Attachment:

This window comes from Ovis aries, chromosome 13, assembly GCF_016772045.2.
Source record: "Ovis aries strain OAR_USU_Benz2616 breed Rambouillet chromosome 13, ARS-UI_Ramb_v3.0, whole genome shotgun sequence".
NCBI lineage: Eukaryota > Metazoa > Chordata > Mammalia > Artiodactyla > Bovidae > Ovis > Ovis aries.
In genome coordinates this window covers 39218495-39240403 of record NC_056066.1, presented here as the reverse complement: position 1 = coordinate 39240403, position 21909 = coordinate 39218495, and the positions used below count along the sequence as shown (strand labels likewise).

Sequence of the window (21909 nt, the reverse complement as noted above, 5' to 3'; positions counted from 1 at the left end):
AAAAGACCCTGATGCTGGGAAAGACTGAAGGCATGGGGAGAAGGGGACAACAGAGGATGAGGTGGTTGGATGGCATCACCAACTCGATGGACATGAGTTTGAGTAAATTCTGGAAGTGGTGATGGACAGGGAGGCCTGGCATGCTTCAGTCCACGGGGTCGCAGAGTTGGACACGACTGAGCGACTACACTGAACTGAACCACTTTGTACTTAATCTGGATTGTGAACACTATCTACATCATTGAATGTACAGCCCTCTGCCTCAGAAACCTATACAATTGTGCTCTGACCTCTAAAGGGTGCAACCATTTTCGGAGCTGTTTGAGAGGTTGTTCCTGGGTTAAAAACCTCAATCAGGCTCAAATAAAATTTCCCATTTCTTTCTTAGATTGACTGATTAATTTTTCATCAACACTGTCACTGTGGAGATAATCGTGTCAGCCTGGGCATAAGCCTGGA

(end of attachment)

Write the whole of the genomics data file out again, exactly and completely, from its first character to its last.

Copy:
This window comes from Ovis aries, chromosome 13, assembly GCF_016772045.2.
Source record: "Ovis aries strain OAR_USU_Benz2616 breed Rambouillet chromosome 13, ARS-UI_Ramb_v3.0, whole genome shotgun sequence".
NCBI lineage: Eukaryota > Metazoa > Chordata > Mammalia > Artiodactyla > Bovidae > Ovis > Ovis aries.
In genome coordinates this window covers 39218495-39240403 of record NC_056066.1, presented here as the reverse complement: position 1 = coordinate 39240403, position 21909 = coordinate 39218495, and the positions used below count along the sequence as shown (strand labels likewise).

Sequence of the window (21909 nt, the reverse complement as noted above, 5' to 3'; positions counted from 1 at the left end):
AAAAGACCCTGATGCTGGGAAAGACTGAAGGCATGGGGAGAAGGGGACAACAGAGGATGAGGTGGTTGGATGGCATCACCAACTCGATGGACATGAGTTTGAGTAAATTCTGGAAGTGGTGATGGACAGGGAGGCCTGGCATGCTTCAGTCCACGGGGTCGCAGAGTTGGACACGACTGAGCGACTACACTGAACTGAACCACTTTGTACTTAATCTGGATTGTGAACACTATCTACATCATTGAATGTACAGCCCTCTGCCTCAGAAACCTATACAATTGTGCTCTGACCTCTAAAGGGTGCAACCATTTTCGGAGCTGTTTGAGAGGTTGTTCCTGGGTTAAAAACCTCAATCAGGCTCAAATAAAATTTCCCATTTCTTTCTTAGATTGACTGATTAATTTTTCATCAACACTGTCACTGTGGAGATAATCGTGTCAGCCTGGGCATAAGCCTGGA